Citation: Indian Journal of Orthopaedics 2017 51(3):292-298
      PubDate: Thu,4 May 2017
      DOI: 10.4103/0019-5413.205674
      Issue No: Vol. 51, No. 3 (2017)
       
  • Early results of an intraosseous device for arthrodesis of the hallux
           metatarsophalangeal joint

    • Authors: Efstathios Drampalos, Shen Hwa Vun, Levent Bayam, Irfan Fayyaz
      Pages: 299 - 303
      Abstract: Efstathios Drampalos, Shen Hwa Vun, Levent Bayam, Irfan Fayyaz
      Indian Journal of Orthopaedics 2017 51(3):299-303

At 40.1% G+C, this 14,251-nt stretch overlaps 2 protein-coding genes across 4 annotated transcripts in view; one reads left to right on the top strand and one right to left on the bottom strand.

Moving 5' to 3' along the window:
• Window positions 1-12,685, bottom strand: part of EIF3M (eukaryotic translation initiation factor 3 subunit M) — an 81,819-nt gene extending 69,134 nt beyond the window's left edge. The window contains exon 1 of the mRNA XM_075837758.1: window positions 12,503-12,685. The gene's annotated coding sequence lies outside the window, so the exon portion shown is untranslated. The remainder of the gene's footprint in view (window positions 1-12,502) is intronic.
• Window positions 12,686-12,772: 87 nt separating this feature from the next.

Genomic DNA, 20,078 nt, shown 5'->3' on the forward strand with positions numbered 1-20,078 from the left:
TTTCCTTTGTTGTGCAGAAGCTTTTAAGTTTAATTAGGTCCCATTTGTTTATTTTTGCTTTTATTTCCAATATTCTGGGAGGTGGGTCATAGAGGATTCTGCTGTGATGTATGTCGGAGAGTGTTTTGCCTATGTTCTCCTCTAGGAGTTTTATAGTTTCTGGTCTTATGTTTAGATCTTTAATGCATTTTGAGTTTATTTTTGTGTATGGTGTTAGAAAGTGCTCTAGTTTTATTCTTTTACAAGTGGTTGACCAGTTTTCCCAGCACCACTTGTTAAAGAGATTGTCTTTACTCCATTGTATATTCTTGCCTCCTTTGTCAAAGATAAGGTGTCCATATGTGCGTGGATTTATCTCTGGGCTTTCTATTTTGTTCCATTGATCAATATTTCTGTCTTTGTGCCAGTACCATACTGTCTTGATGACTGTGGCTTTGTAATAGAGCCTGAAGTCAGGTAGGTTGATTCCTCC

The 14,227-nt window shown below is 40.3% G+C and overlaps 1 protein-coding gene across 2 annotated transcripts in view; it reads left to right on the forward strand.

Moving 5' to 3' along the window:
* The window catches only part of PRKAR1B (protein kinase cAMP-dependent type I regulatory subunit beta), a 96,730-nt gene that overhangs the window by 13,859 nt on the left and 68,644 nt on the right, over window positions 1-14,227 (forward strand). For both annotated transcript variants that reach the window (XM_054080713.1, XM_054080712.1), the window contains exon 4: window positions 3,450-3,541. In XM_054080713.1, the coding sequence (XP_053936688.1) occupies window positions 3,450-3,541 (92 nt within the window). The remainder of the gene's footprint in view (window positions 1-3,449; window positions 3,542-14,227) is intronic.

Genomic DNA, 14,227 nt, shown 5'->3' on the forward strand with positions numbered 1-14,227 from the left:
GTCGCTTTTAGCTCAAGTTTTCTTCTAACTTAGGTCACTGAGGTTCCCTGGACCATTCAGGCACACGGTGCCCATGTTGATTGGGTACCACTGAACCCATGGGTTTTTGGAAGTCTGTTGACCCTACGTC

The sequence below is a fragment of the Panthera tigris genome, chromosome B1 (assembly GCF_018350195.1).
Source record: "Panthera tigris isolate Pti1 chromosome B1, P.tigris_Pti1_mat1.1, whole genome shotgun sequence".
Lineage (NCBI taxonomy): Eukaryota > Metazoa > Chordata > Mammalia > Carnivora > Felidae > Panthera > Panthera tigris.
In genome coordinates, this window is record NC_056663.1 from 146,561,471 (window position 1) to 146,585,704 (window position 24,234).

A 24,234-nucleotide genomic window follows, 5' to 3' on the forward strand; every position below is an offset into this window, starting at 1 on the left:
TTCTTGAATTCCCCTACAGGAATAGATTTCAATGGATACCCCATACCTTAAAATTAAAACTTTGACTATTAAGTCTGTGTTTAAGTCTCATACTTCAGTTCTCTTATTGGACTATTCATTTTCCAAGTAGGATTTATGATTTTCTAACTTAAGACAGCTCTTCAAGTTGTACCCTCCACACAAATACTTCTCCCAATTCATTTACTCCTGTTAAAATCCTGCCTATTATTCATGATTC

Background: Arthrodesis of the hallux metatarsophalangeal (MTP) joint is commonly done as a primary procedure either to correct severe hallux valgus deformities or for rheumatoid arthritis, hallux rigidus, in patients with neuromuscular disorders and as a salvage procedure for failed bunion surgery or infection. Prominent metalwork frequently can cause soft tissue impingement and thus require removal. In contrast, osteosynthesis with a completely intraosseous implant has the advantage of less damage to the periosteal circulation. We describe a surgical technique and the early results of arthrodesis of the hallux metatarsophalangeal (MTP) joint using an intraosseous fixation device.Materials and Methods: Twelve consecutive patients operated with this method were retrospectively reviewed. The average age was 57 years (range 44–88 years). A retrospective review of radiographs and electronic medical notes was conducted. The patients were also asked to fill a satisfaction questionnaire.Results: Overall fusion rate was 91% with a mean hallux valgus angle of 15° (range 4–20°) and a mean dorsiflexion angle of 20° (range 7–30°). Complications included a case of failed fusion, a delayed union, and a case of persisting transfer metatarsalgia. At a mean followup of 14 months (range 5–28 months), the mean visual analog scale improved significantly from a mean of 8.4 (range 7–10) preoperatively, to a mean of 3.1 (range 0–7) postoperatively (P < 0.0001). The mean American Orthopaedic Foot and Ankle Society hallux score also significantly improved from 29.4 (range 10–54) to a mean of 73.3 (range 59–90) (P < 0.0001). The final result was satisfactory for 83% of the patients.Conclusions: The early results show intraosseous fixation to be a safe and efficient method for the fusion of the hallux MTP joint providing relief from pain and patient satisfaction.